“Come closer, the circus – and your favourite radio show – is about to start,” the crisp voice of a French-Canadian presenter booms before his co-host reads the exact same introduction in Arabic.
This is Radio-Dodo, a station based in Montreal, Canada. Bernard Derome and Marya Zarif, the two hosts for the grassroots outfit, record the weekly show that aims to help Syrian refugees get a good night of sleep. And improve their general wellbeing in the process.
Also known as Sleepytime-Radio, the station was launched last year with the financial backing of the Canadian Commission for Unesco. It’s aired 37 episodes since its inception; they were all published online and through a Syrian radio station based in Paris – Radio Rozana.
From tales about shedding your first milk tooth to songs about tying your shoelaces, the show features some marvelous storytelling that would capture the imagination of most children. The creators want to help child Syrian refugees – wherever they have ended up in the world – forget about the harsh social issues that led to their displacement. Plus, they want to try and replace some of the childhood which has been stolen from them. But, above all, they just want to help them sleep well.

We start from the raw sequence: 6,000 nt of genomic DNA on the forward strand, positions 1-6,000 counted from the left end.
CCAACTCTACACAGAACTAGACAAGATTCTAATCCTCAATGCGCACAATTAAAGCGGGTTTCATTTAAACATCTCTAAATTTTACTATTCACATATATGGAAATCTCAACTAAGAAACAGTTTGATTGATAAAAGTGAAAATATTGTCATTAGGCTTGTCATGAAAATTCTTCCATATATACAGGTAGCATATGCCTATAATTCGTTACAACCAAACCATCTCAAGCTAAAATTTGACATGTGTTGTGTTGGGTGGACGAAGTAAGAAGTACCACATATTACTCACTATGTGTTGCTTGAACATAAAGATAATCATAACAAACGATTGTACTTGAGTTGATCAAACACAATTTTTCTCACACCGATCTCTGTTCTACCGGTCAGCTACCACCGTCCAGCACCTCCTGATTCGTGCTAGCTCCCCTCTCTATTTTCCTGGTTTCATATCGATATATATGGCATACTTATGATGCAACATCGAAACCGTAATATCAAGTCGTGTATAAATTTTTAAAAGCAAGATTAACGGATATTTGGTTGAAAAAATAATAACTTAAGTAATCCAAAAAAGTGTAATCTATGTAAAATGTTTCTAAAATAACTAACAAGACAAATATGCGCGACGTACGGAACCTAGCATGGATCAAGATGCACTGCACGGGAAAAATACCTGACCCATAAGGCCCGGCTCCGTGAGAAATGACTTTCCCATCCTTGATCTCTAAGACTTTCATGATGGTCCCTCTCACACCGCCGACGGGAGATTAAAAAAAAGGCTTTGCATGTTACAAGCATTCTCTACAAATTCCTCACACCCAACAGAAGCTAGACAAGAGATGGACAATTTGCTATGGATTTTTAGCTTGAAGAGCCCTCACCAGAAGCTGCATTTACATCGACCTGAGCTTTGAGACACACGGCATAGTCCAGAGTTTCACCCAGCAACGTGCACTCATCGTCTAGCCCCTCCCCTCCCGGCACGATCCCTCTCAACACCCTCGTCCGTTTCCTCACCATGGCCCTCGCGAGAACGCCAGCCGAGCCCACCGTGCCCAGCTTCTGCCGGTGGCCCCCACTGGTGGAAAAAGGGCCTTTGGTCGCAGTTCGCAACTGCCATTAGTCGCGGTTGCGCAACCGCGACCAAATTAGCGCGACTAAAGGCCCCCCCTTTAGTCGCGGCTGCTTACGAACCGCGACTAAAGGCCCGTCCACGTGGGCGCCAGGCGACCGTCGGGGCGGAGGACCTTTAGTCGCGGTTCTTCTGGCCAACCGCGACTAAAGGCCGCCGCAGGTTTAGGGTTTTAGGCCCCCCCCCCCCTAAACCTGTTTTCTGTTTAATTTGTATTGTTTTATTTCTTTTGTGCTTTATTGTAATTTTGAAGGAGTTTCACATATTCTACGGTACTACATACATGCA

Brigitte Alepin, the woman who came up with the concept for Radio-Dodo, is a French-Canadian financial advisor. Her grandad immigrated from Syria to Canada in the early 20th century. Seeing harrowing pictures of the Syrian conflict in 2011 made her feel helpless, she reflected upon the time she spent visiting her grandfather’s hometown of Aleppo a few years earlier. She thought about the children she’d met there: What has become of their homes? Are they even still alive?
“I asked myself, how is it that life makes it possible for my boy – who had been in Aleppo – now to be safe at home in Quebec?” she told the Guardian. “I told myself I would never be able to feel good about myself again if I didn’t find a way to help.” She decided that maybe she could use radio content to somehow improve their situation. “We were talking and a little while later, I had an intuition: I would try to make a radio show for children,” Alepin recalls. So, she recruited a team of Canadian, Algerian and Syrian volunteer content creators. Radio-Dodo was born.
The social implications for children who have been affected by the war in Syria have been drastic; most have missed out on essential education, playtime with peers (which research suggests is essential for their emotional and social development) and – perhaps the most important – their sleeping patterns have been badly disrupted (research has demonstrated that sleep is essential for their physical growth and cognitive development). Which goes a little way to explaining why this type of work is so essential.
Alepin plans to continue her humanitarian work and to help child refugees who have been seriously affected by the war in many different ways. She’s recently partnered up with another radio station, in Mali, who have agreed to publish her show too.
Click here to learn more about the Radio-Dodo project or to listen to some of their shows.